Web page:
With the release of Year of Meteors, songwriter and musician Laura Veirs is suddenly in the media spotlight. But for her, happiness and success don’t lie in publicity. She avoids looking for her face in magazines and reading reviews of her album because she doesn’t want to get too wrapped up in it. When she says it’s about the music she means it.
“Sometimes it feels absurd, waiting instead of playing music,” she commented on the strangeness of touring, and the strangeness of success. While driving to the Spaceland in L.A. after a jaunt to a beach filled with surfers and then a radio interview, Veirs shared her reasons for why she does what she does, all while safely in the passenger seat.
“It feels good to discuss the music,” she said.
Year of Meteors, her fourth album, pairs her intelligent lyrics with a lush background composed by friends and backing-band the Tortured Souls. It’s an album full of discovery, layers of exploration on the element of air taking on an ethereal sound. With instruments like the viola, organ and guitar, handclaps and na-na-na’s, the album takes you on an interesting ride. And it’s one you want to be on. Like Veirs herself, it’s approachable and honest. And unlike her last album, Carbon Glacier, this one was written in the summer.
“It’s like a sea-breeze,” Veirs said about the sound of Year of Meteors.
The musician left behind a geology degree and a job as a teacher to play music, or at least some of it behind. The science behind the elements she was educated in creep into her songs, her explorations doing the teaching she doesn’t get to do much of anymore.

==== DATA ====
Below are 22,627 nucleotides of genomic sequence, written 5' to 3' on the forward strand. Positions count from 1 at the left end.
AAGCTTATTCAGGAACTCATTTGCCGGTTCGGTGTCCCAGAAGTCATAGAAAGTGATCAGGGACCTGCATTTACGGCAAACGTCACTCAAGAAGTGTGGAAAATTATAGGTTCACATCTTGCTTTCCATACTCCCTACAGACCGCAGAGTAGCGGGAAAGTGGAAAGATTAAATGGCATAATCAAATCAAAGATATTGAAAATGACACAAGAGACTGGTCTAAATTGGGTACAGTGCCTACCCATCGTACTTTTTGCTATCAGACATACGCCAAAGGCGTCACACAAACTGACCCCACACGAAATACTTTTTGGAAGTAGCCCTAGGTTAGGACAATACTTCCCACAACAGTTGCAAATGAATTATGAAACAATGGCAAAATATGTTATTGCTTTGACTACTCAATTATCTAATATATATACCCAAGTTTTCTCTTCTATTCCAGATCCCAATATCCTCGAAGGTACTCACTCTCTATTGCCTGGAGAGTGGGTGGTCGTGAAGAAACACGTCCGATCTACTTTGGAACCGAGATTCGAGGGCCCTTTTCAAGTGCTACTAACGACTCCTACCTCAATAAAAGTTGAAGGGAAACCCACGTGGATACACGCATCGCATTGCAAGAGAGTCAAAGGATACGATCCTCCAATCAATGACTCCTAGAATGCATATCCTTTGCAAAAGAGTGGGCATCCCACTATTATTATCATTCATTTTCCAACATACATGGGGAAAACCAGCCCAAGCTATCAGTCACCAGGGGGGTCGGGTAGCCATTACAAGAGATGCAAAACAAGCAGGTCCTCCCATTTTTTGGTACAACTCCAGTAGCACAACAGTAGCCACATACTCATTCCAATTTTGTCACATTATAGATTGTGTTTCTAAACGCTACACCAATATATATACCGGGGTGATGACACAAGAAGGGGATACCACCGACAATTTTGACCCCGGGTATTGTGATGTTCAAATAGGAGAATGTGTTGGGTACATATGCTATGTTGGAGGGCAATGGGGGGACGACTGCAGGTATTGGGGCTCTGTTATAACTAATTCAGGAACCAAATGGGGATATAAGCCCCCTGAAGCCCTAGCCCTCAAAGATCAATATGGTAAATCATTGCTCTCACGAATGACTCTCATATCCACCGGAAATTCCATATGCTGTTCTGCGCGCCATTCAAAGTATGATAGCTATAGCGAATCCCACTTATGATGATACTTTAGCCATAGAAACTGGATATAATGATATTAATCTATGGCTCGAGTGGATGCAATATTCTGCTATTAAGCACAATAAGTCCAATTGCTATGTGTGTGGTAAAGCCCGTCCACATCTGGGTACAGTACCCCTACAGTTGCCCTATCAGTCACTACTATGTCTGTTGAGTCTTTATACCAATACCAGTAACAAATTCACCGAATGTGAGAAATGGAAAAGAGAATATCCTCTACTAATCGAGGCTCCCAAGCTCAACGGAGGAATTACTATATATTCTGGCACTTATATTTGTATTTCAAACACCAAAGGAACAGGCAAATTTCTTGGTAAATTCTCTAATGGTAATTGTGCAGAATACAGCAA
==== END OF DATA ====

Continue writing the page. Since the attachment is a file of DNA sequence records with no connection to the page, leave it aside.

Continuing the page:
A car veered toward the van as we spoke, nearly hitting it and causing a brief silence over the phone.
“I’m OK,” Veirs said, her voice soft and thoughtful over the phone, “I’m just an innocent.”
She said the band has I-pods set on random, everything from Bulgarian folk music and bizarre Japanese noise to Pavement and Cat Power accompanying them on the road.
“It’s all over the map – there’s no limit.” It’s that approach to experimenting that has helped Veirs get to where she is today. She’s an explorer. What she loves about songwriting, and what she loves about music, is uncovering some sort of mystery.
“You squeeze the essence out of life and put it into songs,” she said. And with Veirs, they’re songs you want to listen to.
See Laura Veirs, along with Great Lake Swimmers and John Vechiarelli, tonight at the Doug Fir at 9 p.m.
For more information on Laura Veirs, go to lauraveirs.com